Saturday, October 27, 2007
Tuesday, October 23, 2007
Wednesday, October 17, 2007
• Argentina: Governors elected since 1912 and mayors since the 1950s, except during authoritarian periods. Both elected since 1983. Local governments have strong powers.
• Bolivia: Governors first elected in 2005, mayors since 1985. Governors are fighting with President Evo Morales over spending authority.
• Brazil: Governors directly elected since 1982, mayors since 1946 except in large cities during authoritarian government 1964-85. Local governments have strong taxing and spending authority.
• Chile: Mayors elected since 1992. Regional governments are weak, while municipal governments have gained greater autonomy. But subnational share of total spending remains low.
• Colombia: State and local governments have much autonomy over social and economic policies. Mayors elected after 1989 and governors after 1990.
• Mexico: Local governments have strong powers.
• Peru: Governors first elected in 2002.
• Uruguay: Fiscal decentralization for municipalities began in 1985.
• Venezuela: Governors first elected in 1989, with growing fiscal and policy powers. Chávez has been recentralizing power since taking office in 1999.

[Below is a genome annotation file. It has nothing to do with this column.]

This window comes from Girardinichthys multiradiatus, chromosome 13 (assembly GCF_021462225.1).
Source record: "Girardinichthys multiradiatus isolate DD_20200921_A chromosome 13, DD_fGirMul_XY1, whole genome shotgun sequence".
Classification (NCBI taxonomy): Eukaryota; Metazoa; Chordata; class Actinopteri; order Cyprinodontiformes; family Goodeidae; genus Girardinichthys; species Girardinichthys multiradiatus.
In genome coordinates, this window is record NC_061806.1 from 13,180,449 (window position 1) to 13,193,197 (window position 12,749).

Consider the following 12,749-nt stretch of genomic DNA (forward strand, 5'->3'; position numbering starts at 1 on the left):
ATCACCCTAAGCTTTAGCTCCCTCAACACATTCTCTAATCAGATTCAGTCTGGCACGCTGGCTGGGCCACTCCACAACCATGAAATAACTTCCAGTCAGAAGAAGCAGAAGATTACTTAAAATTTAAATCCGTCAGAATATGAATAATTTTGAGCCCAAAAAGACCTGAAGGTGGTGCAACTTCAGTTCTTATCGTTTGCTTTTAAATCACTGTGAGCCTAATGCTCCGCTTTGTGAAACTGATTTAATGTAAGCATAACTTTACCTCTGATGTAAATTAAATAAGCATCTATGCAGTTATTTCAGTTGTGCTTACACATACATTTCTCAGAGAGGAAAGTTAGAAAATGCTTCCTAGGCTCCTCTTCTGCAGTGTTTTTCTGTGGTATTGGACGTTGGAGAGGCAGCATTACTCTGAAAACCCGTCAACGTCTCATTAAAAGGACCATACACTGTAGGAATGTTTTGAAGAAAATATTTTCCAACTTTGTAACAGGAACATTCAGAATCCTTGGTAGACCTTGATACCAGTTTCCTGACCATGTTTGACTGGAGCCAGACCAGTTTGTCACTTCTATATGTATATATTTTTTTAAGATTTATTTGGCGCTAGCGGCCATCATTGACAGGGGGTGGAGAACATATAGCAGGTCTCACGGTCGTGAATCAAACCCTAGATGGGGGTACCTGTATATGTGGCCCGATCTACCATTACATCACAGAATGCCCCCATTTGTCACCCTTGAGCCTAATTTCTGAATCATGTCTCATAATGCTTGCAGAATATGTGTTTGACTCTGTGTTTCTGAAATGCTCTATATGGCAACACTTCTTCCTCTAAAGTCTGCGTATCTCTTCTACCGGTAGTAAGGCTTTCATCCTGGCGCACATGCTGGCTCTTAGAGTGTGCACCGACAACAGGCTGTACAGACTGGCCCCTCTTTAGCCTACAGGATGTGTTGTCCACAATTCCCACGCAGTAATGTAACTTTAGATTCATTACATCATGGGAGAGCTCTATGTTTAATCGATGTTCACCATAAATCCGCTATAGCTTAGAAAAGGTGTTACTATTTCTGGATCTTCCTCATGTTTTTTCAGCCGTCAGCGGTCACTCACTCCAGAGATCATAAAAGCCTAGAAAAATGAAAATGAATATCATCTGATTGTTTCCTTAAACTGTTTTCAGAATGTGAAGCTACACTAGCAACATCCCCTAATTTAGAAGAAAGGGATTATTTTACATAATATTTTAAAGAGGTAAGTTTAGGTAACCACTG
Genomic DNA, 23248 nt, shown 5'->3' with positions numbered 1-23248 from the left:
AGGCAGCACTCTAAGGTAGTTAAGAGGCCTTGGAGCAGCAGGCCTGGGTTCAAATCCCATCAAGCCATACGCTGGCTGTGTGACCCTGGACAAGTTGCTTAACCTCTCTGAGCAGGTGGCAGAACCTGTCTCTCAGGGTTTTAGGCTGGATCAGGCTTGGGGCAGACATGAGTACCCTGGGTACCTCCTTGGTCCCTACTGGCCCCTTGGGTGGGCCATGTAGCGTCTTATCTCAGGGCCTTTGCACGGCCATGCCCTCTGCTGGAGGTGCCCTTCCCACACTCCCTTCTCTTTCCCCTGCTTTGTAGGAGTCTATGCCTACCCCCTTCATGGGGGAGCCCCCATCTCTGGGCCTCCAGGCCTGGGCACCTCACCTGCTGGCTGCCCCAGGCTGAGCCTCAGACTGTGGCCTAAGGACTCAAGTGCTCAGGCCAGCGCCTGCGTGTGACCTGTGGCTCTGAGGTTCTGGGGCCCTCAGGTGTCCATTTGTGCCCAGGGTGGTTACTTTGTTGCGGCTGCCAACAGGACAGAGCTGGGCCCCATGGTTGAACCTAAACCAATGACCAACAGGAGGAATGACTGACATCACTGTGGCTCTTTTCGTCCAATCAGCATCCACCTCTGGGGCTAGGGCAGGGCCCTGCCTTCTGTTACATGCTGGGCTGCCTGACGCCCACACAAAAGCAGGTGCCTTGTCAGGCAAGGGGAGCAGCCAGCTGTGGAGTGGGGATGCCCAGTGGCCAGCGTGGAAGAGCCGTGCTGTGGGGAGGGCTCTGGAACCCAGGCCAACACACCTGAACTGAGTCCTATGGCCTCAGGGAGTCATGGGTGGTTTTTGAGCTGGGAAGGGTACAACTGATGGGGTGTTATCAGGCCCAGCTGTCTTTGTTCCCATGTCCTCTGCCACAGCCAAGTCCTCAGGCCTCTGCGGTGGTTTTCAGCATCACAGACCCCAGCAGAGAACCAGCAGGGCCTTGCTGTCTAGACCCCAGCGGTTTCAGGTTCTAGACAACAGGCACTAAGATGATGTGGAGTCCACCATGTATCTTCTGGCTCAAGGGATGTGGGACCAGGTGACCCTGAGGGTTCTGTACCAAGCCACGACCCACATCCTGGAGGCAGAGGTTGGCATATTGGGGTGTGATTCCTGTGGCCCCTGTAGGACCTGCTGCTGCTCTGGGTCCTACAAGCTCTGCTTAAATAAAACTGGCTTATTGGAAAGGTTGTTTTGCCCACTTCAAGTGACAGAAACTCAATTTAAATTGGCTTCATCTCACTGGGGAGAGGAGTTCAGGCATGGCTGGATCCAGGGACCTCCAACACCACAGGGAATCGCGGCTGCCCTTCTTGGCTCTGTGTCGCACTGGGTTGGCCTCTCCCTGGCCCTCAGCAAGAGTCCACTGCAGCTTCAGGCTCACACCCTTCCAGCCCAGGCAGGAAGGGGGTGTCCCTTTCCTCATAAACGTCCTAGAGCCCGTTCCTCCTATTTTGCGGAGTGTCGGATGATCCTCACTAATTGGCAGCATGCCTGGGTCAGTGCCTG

Source: Alfred Montero of Carleton College
Monday, October 15, 2007
According to the Johns Hopkins Comparative Nonprofit Sector Project, "the nonproft sector outpaced the overall growth of employment [in the overall economy of the countries studied] by nearly 2.5 to 1... Even this does not capture the full scope of the nonprofit sector, for this sector also attracts a considerable amount of volunteer effort. Indeed, an average of 28 percent of the population in these countries contribute their time to nonprofit organizations."
In a December 1999 article in The Economist, the rapid growth of the citizen sector was expressed through the exponential rise of non-governmental organizations (NGOs). The article reports that "One conservative yardstick of international NGOs (that is, groups with operations in more than one country) is the Yearbook of International Organisations. This puts the number of international NGOs at more than 26,000 today, up from 6,000 in 1990. Far more groups exists within national borders." The Economist went on a recent article by World Watch, the bimonthly magazine of World Watch Institute (itself an NGO), which "suggested that the United States alone has about 2m NGOs, 70 percent of which are less than 30 years old. India has about 1m grass-roots groups, while another conservative estimate suggests that more than 100,000 sprang up in Eastern Europe between 1988 and 1995."
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